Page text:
In a meeting with NUSACC delegates, H.E. Mohamed Lamine Chakhari, Tunisia's Minister of Industry & Trade, highlighted such sectors as manufacturing, mining, textiles and energy, all of which are part of his ministry's portfolio. He promoted investment in Tunisia, noting that for local partners of U.S. companies, exports amounting to just 0.01 percent of the U.S. market would represent significant sales for any Tunisian company. Minister Chakhari touted his nation as a platform for commercial cooperation throughout the region, particularly in Libya.
Accessing the Libyan market in concert with Tunisian partners was a theme that was heard over and over during the NUSACC delegation's visit to Tunisia. Libya and Tunisia have historically maintained strong diplomatic relations, in part because many families straddle both sides of the border. This was very evident during Libya's revolution, when hundreds of thousands of Libyan refugees streamed into Tunisia and took up residence with local families -- many of which had never met before.
By most accounts, the best Tunisian city for accessing Libya is Sfax, a 350-mile drive from Tripoli, Libya's capital. The Port of Sfax was founded in the year 849, and it has been a commercial hub ever since, with a national reputation for producing hard working and highly successful businessmen and women. Sfax is number one in agricultural production in the nation, its engineering school with Egypt (ENIS) is tops in the Arab world, and Sfax boasts the #1 university in North Africa.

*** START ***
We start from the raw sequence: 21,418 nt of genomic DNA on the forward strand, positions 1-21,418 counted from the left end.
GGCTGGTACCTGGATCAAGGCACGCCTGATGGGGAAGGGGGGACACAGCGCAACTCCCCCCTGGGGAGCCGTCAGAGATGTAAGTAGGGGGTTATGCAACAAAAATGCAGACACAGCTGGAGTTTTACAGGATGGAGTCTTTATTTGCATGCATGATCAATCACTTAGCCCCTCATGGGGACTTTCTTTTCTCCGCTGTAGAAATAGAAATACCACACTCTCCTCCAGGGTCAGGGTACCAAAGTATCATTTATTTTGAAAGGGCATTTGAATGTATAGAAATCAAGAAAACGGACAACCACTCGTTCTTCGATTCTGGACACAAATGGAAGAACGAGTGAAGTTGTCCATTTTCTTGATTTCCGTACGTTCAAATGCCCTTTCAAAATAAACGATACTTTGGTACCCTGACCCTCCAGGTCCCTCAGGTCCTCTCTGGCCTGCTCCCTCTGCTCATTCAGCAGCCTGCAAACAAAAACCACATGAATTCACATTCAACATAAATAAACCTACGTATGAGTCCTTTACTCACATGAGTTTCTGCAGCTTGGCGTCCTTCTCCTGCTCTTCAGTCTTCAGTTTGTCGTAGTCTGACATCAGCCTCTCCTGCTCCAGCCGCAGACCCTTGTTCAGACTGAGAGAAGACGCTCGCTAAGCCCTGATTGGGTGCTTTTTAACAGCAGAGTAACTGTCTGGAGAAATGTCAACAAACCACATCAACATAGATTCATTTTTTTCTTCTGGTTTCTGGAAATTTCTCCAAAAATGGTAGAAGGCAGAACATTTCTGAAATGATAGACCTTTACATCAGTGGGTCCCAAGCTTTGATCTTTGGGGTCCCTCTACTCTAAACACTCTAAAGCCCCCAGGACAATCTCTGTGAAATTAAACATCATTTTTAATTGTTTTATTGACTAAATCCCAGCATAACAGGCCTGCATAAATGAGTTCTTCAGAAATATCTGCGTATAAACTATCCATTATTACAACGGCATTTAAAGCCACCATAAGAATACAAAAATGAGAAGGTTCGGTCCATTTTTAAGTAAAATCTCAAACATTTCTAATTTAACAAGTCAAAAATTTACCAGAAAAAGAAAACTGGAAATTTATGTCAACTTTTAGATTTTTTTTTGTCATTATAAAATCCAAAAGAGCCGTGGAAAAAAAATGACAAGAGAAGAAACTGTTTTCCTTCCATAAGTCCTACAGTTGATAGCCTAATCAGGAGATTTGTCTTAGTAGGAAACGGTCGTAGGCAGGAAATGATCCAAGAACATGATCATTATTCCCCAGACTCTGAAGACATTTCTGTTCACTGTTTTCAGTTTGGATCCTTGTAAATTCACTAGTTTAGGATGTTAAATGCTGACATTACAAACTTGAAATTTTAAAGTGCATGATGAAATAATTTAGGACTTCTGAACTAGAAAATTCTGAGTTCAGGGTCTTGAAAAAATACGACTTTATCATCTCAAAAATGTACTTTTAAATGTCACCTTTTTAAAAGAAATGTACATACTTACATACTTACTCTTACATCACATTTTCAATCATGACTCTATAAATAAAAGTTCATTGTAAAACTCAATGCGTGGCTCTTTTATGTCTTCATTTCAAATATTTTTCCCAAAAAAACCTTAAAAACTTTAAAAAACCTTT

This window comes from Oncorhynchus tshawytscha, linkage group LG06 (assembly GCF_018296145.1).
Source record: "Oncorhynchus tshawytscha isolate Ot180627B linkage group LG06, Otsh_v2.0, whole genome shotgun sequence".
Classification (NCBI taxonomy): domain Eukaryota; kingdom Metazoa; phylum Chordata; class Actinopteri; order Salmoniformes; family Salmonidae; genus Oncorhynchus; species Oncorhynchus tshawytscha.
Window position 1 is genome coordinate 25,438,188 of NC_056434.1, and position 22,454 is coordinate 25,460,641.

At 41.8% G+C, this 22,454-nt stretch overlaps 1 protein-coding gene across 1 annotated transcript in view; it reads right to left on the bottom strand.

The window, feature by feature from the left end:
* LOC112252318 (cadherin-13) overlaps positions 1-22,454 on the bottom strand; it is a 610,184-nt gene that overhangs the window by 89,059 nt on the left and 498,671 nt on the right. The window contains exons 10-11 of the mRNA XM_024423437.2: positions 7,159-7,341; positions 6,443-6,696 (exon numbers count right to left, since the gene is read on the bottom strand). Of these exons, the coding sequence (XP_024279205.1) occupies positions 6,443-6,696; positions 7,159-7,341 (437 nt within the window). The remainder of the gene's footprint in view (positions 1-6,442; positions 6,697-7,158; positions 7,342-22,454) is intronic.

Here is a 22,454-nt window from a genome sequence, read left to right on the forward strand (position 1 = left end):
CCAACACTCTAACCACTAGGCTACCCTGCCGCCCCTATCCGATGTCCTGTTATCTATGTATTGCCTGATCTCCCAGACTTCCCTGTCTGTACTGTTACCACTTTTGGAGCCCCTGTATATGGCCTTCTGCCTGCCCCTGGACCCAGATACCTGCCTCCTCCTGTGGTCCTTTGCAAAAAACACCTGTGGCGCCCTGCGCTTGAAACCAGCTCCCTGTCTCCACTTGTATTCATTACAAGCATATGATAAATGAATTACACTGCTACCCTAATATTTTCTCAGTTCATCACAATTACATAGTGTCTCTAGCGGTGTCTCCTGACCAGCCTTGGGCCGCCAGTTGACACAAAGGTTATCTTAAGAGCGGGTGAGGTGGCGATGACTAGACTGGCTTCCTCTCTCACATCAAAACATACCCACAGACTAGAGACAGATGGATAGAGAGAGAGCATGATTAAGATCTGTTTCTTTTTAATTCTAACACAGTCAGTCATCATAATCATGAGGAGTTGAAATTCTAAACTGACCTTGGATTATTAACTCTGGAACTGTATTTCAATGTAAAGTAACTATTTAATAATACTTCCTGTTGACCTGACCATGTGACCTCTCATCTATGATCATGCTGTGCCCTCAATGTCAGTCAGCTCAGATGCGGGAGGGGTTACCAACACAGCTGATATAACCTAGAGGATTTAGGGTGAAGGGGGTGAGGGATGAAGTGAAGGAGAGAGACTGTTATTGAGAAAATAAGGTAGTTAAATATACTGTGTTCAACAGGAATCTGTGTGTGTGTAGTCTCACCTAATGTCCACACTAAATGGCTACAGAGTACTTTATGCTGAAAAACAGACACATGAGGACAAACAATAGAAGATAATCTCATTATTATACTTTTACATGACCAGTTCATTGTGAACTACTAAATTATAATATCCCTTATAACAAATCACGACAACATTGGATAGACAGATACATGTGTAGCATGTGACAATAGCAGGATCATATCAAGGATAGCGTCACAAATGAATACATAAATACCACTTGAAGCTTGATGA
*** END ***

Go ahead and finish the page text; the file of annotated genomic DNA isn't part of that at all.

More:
The Sfax Chamber of Commerce & Industry and the Tunisian American Chamber of Commerce (Sfax chapter) provided a very warm welcome for the NUSACC delegation. In addition to organizing an executive briefing and an exchange of gifts, the Tunisian chambers hosted business-to-business (B2B) meetings with dozens of companies, followed by a sumptuous dinner at the home of a local business leader.
The Governor of Sfax province, H.E. Fathi Derbali, warmly welcomed the NUSACC delegation -- the first U.S. delegation to visit Sfax in 15 years -- to his offices. In remarks about the unique role of Sfax in Tunisia's economy, he described the Taparura project, an ambitious development designed to revitalize the Sfax region and improve the quality of life there, in large part through environmental remediation. Named after the ancient Roman settlement that preceded Sfax, this 73 million Euro project includes beach and landfill restoration and will create mixed use opportunities, including housing programs.
In Sfax, delegates learned that more than 500,000 Libyans come to that city each year for medical treatment. Matthew Charkhkar, a delegation member and President of Harmony Medical Solutions, based in Tennessee, noted that Tunisia "has traditionally been a reliable country for medical tourism, and that presents a good market for medical equipment -- particularly in the private sector. In addition, there are opportunities for the introduction of new, emerging technologies, and that is either non-existent or rare in the region."
Charkhkar is a veteran of NUSACC trade & investment missions. In his view, the Greenfield mission "could not have come at a better time. As Tunisia transitions into a new era, there are many opportunities. In the healthcare sector, for example, Tunisia seems to have a solid base of talent to support its needs."